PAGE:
Some of these migrants make good money smuggling; others are employed at Chinese construction sites and sweatshops. These migrants stay in touch with their families in the North and the spread of mobile phones has facilitated the instantaneous flow of information.

Such family ties are hardly akin to James Bond-style secrets, but they do transmit handy low-level information about regulations on market trade or rules concerning workers of local factories. Until some 10 years ago, even such basic information usually remained unknown to outsiders.

Some groups have made use of the situation to provide North Korean news to the world. Most prominent of these providers is the Buddhist charity group Good Friends whose staff is permanently stationed in the border cities, where they gather information from visiting North Koreans. The results are published in regular newsletters that are partially translated into English. These newsletters provide invaluable intelligence.

Among other groups using similar strategies, the DailyNK is an online newspaper specializing in North Korean news and has correspondents in the Chinese border cities of Dandong and Shenyang. Their reports are very useful in understanding North Korean society, but seldom deal with high-level politics.

Finally, there is a large and fast growing community of North Korean defectors in the South. In 2000, there were merely a thousand defectors, but today their numbers have reached 15,000. These emigrants are remarkably different from the defectors of Europe’s Cold War era. People who fled from the former Soviet bloc included intellectuals, journalists, scholars and writers. Most of the North Korean defectors were impoverished farmers in the northern provinces. Many fled their starving villages, spent a few years in China and then found their way to the prosperous South. Prominent defectors are few and far between.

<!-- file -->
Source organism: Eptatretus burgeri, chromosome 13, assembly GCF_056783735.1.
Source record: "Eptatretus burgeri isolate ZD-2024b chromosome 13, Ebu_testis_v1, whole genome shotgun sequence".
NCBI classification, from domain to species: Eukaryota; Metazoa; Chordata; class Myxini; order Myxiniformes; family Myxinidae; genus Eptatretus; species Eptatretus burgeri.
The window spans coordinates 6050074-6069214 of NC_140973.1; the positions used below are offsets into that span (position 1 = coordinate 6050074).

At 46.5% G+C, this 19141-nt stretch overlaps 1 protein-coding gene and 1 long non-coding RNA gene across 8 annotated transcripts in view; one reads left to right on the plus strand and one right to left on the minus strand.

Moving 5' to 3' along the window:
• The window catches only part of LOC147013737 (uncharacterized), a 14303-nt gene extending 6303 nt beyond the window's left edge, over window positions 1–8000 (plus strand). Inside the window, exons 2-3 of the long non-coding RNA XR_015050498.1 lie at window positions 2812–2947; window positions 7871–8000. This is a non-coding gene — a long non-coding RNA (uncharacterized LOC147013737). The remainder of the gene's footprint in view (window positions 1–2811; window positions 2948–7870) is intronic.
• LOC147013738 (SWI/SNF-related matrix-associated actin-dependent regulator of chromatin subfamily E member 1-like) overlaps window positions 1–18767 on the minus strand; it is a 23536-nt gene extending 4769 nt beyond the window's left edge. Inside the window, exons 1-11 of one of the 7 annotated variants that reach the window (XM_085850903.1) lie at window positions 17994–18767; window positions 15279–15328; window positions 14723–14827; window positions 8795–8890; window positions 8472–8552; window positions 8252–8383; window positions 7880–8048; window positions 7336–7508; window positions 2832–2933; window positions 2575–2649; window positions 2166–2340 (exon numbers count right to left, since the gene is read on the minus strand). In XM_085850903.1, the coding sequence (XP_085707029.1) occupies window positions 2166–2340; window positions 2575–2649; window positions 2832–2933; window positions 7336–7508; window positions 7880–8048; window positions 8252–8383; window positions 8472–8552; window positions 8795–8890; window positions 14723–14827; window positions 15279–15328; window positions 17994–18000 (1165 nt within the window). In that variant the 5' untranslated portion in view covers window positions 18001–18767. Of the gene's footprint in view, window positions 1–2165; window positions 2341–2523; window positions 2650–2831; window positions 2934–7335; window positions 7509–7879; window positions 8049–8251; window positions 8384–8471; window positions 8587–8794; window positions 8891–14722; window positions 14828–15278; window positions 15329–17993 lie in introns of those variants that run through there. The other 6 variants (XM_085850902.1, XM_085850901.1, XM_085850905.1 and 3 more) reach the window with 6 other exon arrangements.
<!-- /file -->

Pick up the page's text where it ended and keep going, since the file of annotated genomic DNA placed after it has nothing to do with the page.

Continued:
Still, all defectors possess useful information concerning daily life in North Korean society. This understanding is the major improvement from one or two decades ago. Observers are aware of how North Koreans make money, what they eat and how much they pay for their groceries.

We should not forget, however, that our knowledge of North Korean politics remains limited. In some cases we know names, but those names are merely empty symbols, without much content. For example, there is much speculation about Kim’s successor. Will it be Chang Song-t’aek, Kim’s brother-in-law? Or will Kim Jong-il choose his firstborn son, Kim Jong-nam? Or perhaps his younger son, Kim Jong-chol? And what about the current ladyfriend of the Dear Leader, a certain Ms Kim Ok?

The fact is we know nothing about these people. We have no idea about their affiliations, their experiences, or their vision for North Korea’s future.

Read the full article here:
Riddles and enigmas from North Korea
Asia Times
Andrei Lankov